Billionaire Bill Gates spoke out in favor of censorship of free speech on social networks after declaring that social networks should make more of an effort to prevent people from talking about “crazy things online.”
Microsoft’s co-founder criticized the emerging social network Parler on Tuesday, Nov. 17, for not establishing restrictions on content that, according to the platform’s executive director, is moderated by the users themselves, who decide “what is allowed and what is not.”
During a talk at the New York Times Dealbook Summit, Gates questioned the content uploaded to the alternative social network, claiming that it includes “crazy stuff” and criticized the users, calling them too extreme for Facebook or Twitter.
Regarding Parler’s content policies, which focus on not limiting freedom of expression, Gates said ironically, “If you want Holocaust denial, hey, Parler will be great for you,” he said, while assuring that asking social platforms to “be the arbiter of all these things is pretty hard.”
Parler takes a much more laissez-faire approach, offering a platform where users, “freed from constraints,” can publicly express their ideas.
Parler CEO John Matze reacted on Wednesday to Gates’s comments from his personal page on his platform, writing:,”Bill Gates calling the people of Parler crazy? I guess, judge us based on those who criticize us.”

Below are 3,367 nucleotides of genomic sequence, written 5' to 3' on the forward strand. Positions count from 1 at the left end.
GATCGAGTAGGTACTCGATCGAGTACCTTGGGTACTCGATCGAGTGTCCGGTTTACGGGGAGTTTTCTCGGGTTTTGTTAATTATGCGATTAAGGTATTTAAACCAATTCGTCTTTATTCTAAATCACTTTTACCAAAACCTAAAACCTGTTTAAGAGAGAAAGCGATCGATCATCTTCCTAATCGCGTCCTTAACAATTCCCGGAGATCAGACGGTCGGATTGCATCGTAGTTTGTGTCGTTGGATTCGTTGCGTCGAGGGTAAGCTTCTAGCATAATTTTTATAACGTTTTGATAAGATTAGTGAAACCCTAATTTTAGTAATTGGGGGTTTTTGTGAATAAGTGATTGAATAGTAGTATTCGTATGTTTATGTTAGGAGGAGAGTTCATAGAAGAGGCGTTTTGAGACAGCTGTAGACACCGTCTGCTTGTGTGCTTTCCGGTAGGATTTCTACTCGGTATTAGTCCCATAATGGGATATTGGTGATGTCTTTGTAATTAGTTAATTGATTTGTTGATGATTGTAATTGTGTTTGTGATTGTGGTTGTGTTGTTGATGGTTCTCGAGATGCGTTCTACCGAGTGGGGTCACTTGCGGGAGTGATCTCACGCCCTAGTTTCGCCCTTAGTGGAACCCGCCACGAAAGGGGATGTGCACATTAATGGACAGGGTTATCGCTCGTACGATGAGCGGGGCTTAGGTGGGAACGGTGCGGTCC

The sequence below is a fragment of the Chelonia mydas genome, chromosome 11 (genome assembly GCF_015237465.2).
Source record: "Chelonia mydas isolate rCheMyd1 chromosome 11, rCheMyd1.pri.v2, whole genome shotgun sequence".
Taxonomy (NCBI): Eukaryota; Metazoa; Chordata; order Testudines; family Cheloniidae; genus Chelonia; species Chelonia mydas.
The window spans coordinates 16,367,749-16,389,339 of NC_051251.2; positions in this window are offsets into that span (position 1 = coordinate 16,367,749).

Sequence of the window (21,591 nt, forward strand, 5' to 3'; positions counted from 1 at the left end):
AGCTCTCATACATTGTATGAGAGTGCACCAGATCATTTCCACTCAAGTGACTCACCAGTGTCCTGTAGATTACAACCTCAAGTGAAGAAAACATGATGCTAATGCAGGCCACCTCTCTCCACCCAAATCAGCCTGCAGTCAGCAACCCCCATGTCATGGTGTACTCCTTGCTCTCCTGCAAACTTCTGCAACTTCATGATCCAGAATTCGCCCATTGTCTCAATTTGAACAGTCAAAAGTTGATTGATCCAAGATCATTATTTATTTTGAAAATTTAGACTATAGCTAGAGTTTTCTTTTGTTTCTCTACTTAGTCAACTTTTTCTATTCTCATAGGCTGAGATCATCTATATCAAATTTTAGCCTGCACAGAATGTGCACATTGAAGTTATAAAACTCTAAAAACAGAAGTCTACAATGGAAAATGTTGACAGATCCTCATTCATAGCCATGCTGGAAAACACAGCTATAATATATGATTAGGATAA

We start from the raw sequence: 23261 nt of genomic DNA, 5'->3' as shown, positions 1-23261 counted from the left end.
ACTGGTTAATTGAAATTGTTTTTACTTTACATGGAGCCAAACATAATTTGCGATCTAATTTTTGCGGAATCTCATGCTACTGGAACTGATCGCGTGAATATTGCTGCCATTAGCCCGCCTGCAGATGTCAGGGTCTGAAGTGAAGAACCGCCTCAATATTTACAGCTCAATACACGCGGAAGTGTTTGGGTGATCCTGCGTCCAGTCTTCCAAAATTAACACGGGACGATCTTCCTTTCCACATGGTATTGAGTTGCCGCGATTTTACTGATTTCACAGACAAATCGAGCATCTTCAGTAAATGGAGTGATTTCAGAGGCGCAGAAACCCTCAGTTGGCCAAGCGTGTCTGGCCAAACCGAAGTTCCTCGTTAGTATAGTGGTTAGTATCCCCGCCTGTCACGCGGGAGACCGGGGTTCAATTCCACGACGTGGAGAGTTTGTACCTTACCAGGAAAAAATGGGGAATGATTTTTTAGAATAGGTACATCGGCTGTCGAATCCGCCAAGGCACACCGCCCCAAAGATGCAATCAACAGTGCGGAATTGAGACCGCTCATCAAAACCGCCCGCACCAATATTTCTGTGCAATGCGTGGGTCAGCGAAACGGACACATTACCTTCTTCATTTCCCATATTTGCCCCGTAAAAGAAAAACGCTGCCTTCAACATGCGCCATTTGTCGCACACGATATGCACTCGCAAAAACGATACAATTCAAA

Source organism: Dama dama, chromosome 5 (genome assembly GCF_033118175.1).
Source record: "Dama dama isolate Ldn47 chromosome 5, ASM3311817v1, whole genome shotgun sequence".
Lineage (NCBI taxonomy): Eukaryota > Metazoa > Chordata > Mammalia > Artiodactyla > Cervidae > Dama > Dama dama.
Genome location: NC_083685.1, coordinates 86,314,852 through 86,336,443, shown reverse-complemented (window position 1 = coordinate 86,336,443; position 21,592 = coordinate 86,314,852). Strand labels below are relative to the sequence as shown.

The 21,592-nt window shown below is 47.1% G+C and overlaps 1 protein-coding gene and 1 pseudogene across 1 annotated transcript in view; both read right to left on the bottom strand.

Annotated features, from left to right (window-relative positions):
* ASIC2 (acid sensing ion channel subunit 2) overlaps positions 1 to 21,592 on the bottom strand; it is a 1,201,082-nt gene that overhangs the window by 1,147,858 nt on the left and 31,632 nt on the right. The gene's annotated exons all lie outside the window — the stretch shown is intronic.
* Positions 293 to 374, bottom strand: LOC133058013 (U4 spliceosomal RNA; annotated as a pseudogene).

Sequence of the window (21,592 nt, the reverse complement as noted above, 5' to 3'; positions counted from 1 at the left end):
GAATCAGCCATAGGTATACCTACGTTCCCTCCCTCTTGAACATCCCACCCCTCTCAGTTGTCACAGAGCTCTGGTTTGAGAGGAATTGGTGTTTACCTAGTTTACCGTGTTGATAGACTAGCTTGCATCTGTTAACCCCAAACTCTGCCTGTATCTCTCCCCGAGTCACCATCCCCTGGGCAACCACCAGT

Since early November, Parler has topped the list of iOS and Android downloads within the United States after it was promoted by high profile figures such as Fox News anchor Sean Hannity, Sen. Ted Cruz (R-Texas) or anchor Maria Bartiromo, according to Newsweek.
The platform has recently been installed 312,199 times over the past [seven] days. The [seven] days before that, it was downloaded 150,117 times,” he added, according to Fox News.
Meanwhile, Bill Gates has in recent months extolled the content ban imposed by Facebook and Twitter, claiming they were doing a “better job” at detecting comments and censoring information deemed ‘dubious’ about the pandemic.
In an interview with CNBC in July, Gates criticized the wide dissemination that information can achieve on social networks, saying that such a feature did not allow companies like Facebook and Twitter to achieve a balance.
“When you let people communicate, you have to deal with the fact that certain incorrect things that are very titillating can spread very rapidly compared to the truth. And we’ve always seen that with vaccines.”
Gates, who is known as the world’s largest vaccine producer, as well as the main donor to the much questioned World Health Organization, was one of the people who incessantly pressured the social networks to eliminate any content related to the misnamed “conspiracy theories,” which question the official reports on the coronavirus.
The billionaire is also one of the greatest promoters of the idea of eugenics, and he is one of the main funders of projects aimed at achieving a drastic reduction in the planet’s population.